Principle of physics according to which the energy of interacting bodies or particles in a closed system remains constant, though it may take different forms (e.g., kinetic energy, potential energy, thermal energy, energy in an electric current, or energy stored in an electric field, in a magnetic field, or in chemical bonds [see bonding]). With the advent of relativity physics in 1905, mass was recognized as equivalent to energy. When accounting for a system of high-speed particles whose mass increases as a consequence of their speed, the laws of conservation of energy and conservation of mass become one conservation law. Seealso Hermann von Helmholtz.
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In physics, the principle that certain quantities within an isolated system do not change over time. When a substance in an isolated system changes phase, the total amount of mass does not change. When energy is changed from one form to another in an isolated system, there is no change in the total amount of energy. When a transfer of momentum occurs in an isolated system, the total amount of momentum is conserved. The same is true for electric charge in a system: charge lost by one particle is gained by another. Conservation laws make it possible to predict the macroscopic behaviour of a system without having to consider the microscopic details of a physical process or chemical reaction.
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Planned management of a natural resource or of a particular ecosystem to prevent exploitation, pollution, destruction, or neglect and to ensure the future usability of the resource. Living resources are renewable, minerals and fossil fuels are nonrenewable. In the West, conservation efforts date to 17th-century efforts to protect European forests in the face of increasing demands for fuel and building materials. National parks, first established in the 19th century, were dedicated to the preservation of uncultivated land not only to provide a safe haven to wildlife but to protect watershed areas and help ensure a clean water supply. National legislation and international treaties and regulations aim to strike a balance between the need for development and the need to conserve the environment for the future.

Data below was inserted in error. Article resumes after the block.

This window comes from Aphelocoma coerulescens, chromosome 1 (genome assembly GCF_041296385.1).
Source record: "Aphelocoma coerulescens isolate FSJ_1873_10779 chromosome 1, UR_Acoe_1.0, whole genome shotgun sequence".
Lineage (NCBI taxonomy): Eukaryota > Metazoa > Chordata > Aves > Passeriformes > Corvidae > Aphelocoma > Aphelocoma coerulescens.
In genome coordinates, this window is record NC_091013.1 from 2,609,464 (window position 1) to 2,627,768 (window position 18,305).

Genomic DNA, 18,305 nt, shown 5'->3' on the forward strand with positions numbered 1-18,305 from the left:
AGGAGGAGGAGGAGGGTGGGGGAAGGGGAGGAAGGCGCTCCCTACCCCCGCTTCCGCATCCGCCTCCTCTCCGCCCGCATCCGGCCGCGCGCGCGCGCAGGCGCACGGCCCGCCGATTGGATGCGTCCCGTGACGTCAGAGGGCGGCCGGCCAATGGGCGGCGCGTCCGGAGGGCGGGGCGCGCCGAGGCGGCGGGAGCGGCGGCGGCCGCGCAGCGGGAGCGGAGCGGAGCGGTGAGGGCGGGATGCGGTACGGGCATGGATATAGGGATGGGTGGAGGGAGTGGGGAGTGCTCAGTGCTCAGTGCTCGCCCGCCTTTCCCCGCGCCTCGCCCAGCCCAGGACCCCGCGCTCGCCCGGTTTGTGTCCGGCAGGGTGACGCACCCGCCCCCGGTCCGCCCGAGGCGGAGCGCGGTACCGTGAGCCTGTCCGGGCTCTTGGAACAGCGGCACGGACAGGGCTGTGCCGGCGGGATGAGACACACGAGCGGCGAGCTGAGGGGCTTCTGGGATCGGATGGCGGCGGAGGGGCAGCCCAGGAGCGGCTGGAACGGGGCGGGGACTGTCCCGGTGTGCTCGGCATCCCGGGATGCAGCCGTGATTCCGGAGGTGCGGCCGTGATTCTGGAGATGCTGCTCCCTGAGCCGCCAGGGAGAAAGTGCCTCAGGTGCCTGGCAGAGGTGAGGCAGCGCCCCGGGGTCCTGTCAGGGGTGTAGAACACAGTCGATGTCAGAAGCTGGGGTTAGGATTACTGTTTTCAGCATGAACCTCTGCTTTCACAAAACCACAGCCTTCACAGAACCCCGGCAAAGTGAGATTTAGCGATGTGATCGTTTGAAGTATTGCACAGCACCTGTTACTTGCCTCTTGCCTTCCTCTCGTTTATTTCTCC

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Maintenance and preservation of works of art, their protection from future damage, deterioration, or neglect, and the repair or renovation of works that have deteriorated or been damaged. Research in art history has relied heavily on 20th- and 21st-century technical and scientific advances in art restoration. Modern conservation practice adheres to the principle of reversibility, which dictates that treatments should not cause permanent alteration to the object.
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(1933–42) U.S. unemployment program. One of the earliest New Deal programs, it was established to relieve unemployment during the Great Depression by providing national conservation work primarily for young unmarried men. Recruits lived in semimilitary work camps and received $30 a month as well as food and medical care. Projects included planting trees, building flood barriers, fighting forest fires, and maintaining forest roads and trails. It employed a total of 3 million men during its existence.
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Apportionment of productive assets among different uses. The issue of resource allocation arises as societies seek to balance limited resources (capital, labour, land) against the various and often unlimited wants of their members. Mechanisms of resource allocation include the price system in free-market economies and government planning, either in state-run economies or in the public sectors of mixed economies. The aim is always to allocate resources in such a way as to obtain the maximum possible output from a given combination of resources.
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